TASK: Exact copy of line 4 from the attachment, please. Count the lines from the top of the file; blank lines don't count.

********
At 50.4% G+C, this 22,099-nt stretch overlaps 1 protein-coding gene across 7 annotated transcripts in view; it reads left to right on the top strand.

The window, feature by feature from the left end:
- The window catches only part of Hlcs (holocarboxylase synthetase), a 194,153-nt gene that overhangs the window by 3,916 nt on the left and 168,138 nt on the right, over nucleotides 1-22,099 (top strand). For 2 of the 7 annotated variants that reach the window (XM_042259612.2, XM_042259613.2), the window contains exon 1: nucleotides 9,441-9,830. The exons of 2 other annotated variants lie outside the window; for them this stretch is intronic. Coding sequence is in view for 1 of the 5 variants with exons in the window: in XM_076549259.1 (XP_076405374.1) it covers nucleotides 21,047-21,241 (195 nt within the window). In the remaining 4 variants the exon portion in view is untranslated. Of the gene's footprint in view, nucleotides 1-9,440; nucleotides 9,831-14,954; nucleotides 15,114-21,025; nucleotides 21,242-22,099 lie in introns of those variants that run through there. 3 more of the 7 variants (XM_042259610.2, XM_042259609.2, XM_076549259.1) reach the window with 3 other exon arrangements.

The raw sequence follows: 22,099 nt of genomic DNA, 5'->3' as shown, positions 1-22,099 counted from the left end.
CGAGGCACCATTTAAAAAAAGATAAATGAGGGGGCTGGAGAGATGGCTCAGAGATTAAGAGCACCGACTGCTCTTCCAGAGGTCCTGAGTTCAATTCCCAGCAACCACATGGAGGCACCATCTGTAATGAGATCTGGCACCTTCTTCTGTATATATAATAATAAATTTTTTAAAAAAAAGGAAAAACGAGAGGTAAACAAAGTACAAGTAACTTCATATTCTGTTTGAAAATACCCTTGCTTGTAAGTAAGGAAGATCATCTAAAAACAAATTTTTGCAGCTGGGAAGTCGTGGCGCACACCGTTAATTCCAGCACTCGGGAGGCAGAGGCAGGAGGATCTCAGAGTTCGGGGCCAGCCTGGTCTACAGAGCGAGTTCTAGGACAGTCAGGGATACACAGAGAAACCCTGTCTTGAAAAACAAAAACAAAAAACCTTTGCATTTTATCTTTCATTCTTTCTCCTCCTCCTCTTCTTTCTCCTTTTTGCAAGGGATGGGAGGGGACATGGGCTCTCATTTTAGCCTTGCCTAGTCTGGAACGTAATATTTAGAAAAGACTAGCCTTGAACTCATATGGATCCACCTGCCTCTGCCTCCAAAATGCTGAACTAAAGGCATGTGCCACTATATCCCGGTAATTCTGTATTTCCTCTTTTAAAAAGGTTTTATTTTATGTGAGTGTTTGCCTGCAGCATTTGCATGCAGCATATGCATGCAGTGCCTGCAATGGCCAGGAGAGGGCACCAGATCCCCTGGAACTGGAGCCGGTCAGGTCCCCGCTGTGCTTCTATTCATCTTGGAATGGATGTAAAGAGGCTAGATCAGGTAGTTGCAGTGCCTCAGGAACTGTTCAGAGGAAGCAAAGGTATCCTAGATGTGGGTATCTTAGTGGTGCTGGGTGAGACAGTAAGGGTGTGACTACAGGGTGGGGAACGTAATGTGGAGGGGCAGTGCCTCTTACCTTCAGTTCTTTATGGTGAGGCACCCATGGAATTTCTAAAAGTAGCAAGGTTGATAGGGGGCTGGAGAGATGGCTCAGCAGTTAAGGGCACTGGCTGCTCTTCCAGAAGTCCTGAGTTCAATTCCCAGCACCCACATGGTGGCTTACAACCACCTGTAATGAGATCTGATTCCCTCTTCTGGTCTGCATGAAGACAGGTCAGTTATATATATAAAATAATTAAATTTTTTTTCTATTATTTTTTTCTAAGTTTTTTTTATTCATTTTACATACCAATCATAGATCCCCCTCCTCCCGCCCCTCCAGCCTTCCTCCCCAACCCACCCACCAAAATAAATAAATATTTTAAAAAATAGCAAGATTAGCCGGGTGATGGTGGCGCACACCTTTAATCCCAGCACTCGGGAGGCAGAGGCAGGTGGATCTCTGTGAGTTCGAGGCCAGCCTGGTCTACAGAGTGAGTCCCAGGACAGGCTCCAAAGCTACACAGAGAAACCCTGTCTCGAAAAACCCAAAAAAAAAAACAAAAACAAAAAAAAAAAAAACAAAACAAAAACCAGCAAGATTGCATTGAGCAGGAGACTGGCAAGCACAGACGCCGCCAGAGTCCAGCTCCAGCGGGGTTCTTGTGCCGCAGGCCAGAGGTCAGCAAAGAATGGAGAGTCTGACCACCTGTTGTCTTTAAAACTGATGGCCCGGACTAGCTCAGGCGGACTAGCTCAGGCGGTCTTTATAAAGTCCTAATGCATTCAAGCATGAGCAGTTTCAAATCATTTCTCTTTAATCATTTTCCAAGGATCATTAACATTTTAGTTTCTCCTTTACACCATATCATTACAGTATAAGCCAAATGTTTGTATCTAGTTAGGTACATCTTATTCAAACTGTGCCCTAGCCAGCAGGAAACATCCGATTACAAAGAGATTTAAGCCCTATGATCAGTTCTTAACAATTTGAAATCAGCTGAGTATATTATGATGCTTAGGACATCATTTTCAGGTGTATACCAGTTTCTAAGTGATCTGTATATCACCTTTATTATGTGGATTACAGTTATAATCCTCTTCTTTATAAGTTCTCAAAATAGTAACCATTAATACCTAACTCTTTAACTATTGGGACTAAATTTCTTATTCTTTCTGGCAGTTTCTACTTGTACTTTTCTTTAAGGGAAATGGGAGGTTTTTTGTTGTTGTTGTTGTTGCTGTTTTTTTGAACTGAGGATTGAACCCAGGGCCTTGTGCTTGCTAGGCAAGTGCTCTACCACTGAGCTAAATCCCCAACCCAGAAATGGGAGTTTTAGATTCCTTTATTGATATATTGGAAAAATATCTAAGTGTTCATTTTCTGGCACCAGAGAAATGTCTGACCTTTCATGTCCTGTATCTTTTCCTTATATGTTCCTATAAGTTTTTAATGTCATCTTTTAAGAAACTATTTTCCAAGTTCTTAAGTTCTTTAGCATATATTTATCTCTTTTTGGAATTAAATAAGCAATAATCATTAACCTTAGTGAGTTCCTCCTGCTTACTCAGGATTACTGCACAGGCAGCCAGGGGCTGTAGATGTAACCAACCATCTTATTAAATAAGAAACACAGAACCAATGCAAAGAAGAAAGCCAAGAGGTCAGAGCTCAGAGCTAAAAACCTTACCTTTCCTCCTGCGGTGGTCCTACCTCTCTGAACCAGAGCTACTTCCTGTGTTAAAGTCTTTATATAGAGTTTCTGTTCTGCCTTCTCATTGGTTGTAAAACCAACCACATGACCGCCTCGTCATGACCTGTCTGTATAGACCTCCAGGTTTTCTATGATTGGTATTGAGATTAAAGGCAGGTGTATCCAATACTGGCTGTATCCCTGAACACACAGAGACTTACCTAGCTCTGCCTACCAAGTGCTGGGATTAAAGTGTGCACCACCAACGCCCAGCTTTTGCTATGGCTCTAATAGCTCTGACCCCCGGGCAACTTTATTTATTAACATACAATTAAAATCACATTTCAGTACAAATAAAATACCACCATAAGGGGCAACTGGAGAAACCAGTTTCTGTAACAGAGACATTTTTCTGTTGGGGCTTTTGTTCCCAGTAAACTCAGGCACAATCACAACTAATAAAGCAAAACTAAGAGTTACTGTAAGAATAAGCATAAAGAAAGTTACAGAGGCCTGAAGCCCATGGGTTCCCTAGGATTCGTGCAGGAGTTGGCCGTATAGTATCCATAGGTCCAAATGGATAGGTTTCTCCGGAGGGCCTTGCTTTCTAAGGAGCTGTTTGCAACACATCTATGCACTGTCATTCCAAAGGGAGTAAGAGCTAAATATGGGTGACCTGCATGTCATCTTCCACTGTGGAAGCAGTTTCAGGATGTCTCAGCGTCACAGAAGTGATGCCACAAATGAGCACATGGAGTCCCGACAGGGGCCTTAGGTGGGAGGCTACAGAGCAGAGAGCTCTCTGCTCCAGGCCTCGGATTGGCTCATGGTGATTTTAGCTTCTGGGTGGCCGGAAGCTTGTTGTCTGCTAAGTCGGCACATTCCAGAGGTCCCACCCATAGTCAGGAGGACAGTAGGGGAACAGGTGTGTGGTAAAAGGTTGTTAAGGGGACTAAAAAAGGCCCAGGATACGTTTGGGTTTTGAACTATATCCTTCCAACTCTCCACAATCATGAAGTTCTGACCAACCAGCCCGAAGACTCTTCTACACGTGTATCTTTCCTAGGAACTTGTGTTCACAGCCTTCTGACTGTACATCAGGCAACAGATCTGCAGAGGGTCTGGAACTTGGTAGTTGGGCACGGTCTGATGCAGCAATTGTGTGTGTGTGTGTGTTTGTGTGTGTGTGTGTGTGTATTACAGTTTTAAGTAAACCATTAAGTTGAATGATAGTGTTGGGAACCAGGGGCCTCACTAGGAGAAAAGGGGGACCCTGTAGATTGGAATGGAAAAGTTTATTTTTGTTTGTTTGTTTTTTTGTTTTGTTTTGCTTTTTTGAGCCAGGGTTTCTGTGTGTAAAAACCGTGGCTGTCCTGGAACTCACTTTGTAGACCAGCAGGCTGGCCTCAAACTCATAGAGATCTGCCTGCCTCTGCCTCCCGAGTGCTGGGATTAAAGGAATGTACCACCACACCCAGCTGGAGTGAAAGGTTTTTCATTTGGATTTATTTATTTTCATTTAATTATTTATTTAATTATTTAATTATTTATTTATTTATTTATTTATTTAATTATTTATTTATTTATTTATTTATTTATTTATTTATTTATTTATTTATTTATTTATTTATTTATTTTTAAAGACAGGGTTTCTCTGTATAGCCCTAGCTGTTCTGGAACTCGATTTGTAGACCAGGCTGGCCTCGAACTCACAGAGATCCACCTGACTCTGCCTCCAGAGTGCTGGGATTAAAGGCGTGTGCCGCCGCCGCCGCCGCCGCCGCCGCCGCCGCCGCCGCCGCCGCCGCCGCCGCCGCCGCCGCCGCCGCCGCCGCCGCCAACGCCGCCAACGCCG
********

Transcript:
The raw sequence follows: 22,099 nt of genomic DNA, 5'->3' as shown, positions 1-22,099 counted from the left end.